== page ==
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Democrats Set Ambitious Fiscal Agenda for 110th Congress

The Democrat-controlled Congress, whose goals include raising the minimum wage and reducing corruption, was sworn in Thursday. House Ways and Means Committee chair Charles Rangel, D-N.Y., discusses plans for fiscal reform and Iraq. Republican Conference Chairman Rep. Adam Putnam, R-Fla., addresses hopes for cooperation.

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    We'll hear first from 19-term Democrat Charles Rangel of New York. He's the new chairman of the House Ways and Means Committee. I spoke with him a short time ago, from the Cannon House Office Building.

    Congressman Rangel, welcome.

    Nancy Pelosi said today she accepted the speaker's gavel in the spirit of partnership, not partisanship. Is that an opening day hope, or is there a real commitment on the part of Democrats?

    REP. CHARLES RANGEL (D), New York: You can't have a commitment without hope. We think it's important policy and important politics to work in a bipartisan way.

    We cannot have a Democratic program for Social Security, taxes, health care; we're going to have to work with the Republicans. And it's in their best interests to work with us. There's no presidential coattails.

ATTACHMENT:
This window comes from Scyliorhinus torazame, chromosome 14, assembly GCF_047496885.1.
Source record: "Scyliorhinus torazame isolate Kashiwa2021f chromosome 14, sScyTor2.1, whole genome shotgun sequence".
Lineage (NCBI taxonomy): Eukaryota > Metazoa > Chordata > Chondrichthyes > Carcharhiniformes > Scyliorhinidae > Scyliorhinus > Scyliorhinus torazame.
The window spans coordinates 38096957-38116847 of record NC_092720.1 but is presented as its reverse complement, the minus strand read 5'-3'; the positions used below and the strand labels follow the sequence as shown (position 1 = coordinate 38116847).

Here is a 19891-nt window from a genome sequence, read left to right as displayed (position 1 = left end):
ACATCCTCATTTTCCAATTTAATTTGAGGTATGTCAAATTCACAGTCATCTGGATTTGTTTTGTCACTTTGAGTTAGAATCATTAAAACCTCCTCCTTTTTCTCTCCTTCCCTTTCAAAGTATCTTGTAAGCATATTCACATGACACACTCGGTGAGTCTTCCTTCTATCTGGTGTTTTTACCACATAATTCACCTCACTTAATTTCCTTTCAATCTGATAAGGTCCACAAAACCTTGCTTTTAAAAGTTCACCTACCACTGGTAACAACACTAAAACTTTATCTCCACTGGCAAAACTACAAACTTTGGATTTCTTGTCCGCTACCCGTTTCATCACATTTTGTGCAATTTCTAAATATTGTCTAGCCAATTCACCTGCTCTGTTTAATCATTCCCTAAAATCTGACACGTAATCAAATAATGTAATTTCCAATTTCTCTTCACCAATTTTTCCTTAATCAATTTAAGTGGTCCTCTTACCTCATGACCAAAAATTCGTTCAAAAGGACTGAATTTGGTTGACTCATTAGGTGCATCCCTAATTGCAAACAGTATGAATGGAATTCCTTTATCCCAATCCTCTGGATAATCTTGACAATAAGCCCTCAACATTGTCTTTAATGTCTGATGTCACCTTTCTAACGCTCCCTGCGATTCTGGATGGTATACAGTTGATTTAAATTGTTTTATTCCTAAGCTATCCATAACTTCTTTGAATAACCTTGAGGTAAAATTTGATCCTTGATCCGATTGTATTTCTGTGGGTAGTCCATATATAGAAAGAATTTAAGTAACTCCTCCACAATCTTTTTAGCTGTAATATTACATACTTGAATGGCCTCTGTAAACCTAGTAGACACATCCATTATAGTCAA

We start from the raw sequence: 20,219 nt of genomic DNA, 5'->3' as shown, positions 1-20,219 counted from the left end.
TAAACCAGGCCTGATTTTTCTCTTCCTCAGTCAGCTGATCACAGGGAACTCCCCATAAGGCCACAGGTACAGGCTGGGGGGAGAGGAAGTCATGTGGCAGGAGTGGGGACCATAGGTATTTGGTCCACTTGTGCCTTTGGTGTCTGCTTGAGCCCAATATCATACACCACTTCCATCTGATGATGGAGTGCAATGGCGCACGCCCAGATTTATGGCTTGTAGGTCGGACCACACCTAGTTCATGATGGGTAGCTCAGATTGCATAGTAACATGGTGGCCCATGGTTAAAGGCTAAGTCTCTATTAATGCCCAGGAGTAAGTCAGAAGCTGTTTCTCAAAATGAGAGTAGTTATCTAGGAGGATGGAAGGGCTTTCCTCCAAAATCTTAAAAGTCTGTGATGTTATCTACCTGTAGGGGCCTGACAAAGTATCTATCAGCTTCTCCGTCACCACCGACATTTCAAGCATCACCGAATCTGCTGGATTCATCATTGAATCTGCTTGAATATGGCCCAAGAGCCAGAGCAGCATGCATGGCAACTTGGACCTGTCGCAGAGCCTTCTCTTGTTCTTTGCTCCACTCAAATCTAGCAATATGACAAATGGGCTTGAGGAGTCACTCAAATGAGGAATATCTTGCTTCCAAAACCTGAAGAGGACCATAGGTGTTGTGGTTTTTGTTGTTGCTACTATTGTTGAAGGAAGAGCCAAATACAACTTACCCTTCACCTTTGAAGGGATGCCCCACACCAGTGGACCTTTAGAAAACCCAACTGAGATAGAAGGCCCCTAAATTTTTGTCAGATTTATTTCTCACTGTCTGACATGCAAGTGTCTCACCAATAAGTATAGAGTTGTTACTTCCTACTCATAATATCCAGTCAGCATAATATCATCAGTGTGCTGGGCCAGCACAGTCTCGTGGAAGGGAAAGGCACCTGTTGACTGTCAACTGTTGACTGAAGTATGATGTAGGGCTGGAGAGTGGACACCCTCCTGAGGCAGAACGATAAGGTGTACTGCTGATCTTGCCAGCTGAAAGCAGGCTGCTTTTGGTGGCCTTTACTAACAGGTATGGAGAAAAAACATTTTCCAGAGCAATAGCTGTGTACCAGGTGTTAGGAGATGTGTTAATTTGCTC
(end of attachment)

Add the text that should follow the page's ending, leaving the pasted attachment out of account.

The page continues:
And I heard them today — I heard Minority Leader Boehner. I've talked with Republicans on my committee. I really think that we believe that working together in a bipartisan way is good for our committees, it's good for the Congress, and I know it's good for the country.


    Now, as you know, the Republicans are complaining that, despite this pledge on your part, that this first 100-hour agenda of yours, you're going to push through these major pieces of legislation with no committee hearings and no opportunity for Republican amendments. Why are you doing it that way?


    Well, I think they have a legitimate complaint. I'm working with the leadership to see that we don't get caught doing the same thing that the Republicans did. All decisions have not been made, but I do believe that we should have an opportunity to have hearings on these issues within the 100 hours.


    So you're going to pressure on leadership to change that, then?


    I'm not that certain that they've made this locked in concrete. I'm moving forward in my committee working with the Republicans believing that there's no reasons why we shouldn't have hearings.